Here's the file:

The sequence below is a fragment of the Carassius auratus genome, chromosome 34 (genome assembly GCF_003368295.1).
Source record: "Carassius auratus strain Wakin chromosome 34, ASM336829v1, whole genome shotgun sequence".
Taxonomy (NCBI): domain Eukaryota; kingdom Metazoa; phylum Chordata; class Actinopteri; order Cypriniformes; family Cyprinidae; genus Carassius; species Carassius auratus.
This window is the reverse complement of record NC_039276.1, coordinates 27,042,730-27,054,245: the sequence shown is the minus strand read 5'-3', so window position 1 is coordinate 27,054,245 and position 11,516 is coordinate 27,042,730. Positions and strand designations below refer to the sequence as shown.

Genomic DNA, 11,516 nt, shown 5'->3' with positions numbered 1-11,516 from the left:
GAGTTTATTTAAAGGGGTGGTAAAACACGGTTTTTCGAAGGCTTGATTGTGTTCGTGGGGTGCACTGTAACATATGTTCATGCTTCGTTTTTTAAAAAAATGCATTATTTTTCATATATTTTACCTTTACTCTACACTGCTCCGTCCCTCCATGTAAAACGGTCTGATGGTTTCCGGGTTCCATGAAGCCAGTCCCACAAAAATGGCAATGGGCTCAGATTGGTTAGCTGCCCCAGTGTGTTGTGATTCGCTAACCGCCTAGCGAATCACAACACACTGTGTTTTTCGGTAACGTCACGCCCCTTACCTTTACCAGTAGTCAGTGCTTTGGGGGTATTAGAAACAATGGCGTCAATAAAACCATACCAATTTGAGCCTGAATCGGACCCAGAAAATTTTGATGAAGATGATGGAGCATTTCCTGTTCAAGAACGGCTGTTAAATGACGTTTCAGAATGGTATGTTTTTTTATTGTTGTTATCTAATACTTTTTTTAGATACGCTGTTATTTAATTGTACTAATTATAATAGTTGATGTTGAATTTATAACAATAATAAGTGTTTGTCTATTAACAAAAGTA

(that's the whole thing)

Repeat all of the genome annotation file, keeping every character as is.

The sequence below is a fragment of the Carassius auratus genome, chromosome 34 (genome assembly GCF_003368295.1).
Source record: "Carassius auratus strain Wakin chromosome 34, ASM336829v1, whole genome shotgun sequence".
Taxonomy (NCBI): domain Eukaryota; kingdom Metazoa; phylum Chordata; class Actinopteri; order Cypriniformes; family Cyprinidae; genus Carassius; species Carassius auratus.
This window is the reverse complement of record NC_039276.1, coordinates 27,042,730-27,054,245: the sequence shown is the minus strand read 5'-3', so window position 1 is coordinate 27,054,245 and position 11,516 is coordinate 27,042,730. Positions and strand designations below refer to the sequence as shown.

Genomic DNA, 11,516 nt, shown 5'->3' with positions numbered 1-11,516 from the left:
GAGTTTATTTAAAGGGGTGGTAAAACACGGTTTTTCGAAGGCTTGATTGTGTTCGTGGGGTGCACTGTAACATATGTTCATGCTTCGTTTTTTAAAAAAATGCATTATTTTTCATATATTTTACCTTTACTCTACACTGCTCCGTCCCTCCATGTAAAACGGTCTGATGGTTTCCGGGTTCCATGAAGCCAGTCCCACAAAAATGGCAATGGGCTCAGATTGGTTAGCTGCCCCAGTGTGTTGTGATTCGCTAACCGCCTAGCGAATCACAACACACTGTGTTTTTCGGTAACGTCACGCCCCTTACCTTTACCAGTAGTCAGTGCTTTGGGGGTATTAGAAACAATGGCGTCAATAAAACCATACCAATTTGAGCCTGAATCGGACCCAGAAAATTTTGATGAAGATGATGGAGCATTTCCTGTTCAAGAACGGCTGTTAAATGACGTTTCAGAATGGTATGTTTTTTTATTGTTGTTATCTAATACTTTTTTTAGATACGCTGTTATTTAATTGTACTAATTATAATAGTTGATGTTGAATTTATAACAATAATAAGTGTTTGTCTATTAACAAAAGTA